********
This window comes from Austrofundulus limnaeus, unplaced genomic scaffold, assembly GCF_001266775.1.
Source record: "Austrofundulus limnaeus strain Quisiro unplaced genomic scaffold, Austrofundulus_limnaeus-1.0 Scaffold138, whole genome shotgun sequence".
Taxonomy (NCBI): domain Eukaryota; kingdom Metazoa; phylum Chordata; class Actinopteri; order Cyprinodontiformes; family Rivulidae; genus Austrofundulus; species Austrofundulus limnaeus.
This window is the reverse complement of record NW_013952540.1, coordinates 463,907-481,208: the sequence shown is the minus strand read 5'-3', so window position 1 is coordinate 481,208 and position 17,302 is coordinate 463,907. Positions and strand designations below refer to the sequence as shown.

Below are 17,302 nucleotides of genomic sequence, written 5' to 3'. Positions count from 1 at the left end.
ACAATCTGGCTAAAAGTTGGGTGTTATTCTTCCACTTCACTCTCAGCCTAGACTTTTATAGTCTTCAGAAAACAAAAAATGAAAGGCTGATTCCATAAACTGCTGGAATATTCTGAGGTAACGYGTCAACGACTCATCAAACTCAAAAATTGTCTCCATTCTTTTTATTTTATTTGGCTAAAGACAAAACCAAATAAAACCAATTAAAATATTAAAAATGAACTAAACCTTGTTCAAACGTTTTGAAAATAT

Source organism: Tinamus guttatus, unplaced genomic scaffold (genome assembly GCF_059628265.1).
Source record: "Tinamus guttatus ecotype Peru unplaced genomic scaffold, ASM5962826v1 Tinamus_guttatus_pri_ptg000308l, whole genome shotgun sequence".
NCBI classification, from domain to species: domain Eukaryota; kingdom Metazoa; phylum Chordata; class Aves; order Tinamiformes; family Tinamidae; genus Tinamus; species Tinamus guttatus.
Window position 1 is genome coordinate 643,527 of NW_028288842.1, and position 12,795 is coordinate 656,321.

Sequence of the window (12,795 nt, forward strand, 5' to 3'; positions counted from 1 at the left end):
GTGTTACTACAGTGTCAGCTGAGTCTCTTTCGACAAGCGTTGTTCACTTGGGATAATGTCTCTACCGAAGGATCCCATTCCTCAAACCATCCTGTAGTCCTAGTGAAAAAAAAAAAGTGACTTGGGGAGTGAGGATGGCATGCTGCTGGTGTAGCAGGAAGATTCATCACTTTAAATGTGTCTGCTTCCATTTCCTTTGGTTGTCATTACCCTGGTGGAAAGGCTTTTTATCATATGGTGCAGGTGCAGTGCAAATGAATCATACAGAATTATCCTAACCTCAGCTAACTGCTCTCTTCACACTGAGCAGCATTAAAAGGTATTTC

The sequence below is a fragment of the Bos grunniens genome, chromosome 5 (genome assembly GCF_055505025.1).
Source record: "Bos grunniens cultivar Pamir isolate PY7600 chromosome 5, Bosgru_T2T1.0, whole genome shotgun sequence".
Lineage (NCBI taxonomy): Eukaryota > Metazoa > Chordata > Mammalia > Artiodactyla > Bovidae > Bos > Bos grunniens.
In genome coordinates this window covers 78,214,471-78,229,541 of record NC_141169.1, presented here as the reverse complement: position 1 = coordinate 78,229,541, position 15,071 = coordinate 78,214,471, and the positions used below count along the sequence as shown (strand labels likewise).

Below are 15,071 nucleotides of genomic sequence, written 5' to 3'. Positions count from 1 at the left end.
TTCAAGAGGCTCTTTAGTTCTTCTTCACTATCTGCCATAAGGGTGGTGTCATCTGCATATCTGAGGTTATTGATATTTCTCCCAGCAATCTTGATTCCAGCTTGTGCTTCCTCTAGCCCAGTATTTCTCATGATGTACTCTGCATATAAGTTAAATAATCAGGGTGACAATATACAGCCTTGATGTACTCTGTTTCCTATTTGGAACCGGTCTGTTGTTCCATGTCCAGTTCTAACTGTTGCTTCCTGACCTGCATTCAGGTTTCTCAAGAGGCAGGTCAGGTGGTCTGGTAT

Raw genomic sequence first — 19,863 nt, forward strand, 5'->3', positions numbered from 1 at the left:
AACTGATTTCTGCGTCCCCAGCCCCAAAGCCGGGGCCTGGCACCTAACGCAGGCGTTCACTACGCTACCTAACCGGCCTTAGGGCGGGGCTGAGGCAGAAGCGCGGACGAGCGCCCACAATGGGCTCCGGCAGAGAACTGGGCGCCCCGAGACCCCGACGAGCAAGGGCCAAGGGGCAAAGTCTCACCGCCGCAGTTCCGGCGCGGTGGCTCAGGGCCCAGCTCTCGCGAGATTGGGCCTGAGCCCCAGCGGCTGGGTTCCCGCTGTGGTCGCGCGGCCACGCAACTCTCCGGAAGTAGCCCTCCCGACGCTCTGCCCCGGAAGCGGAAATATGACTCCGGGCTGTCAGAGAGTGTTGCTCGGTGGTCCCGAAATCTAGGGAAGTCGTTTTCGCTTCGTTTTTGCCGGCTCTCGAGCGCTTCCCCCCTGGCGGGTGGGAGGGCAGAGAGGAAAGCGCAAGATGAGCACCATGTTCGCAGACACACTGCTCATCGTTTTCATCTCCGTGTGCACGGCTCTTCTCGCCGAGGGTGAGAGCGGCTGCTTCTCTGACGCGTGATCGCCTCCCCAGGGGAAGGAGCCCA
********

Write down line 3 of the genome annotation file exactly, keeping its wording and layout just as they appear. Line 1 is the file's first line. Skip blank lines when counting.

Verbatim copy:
Taxonomy (NCBI): domain Eukaryota; kingdom Metazoa; phylum Chordata; class Actinopteri; order Cyprinodontiformes; family Rivulidae; genus Austrofundulus; species Austrofundulus limnaeus.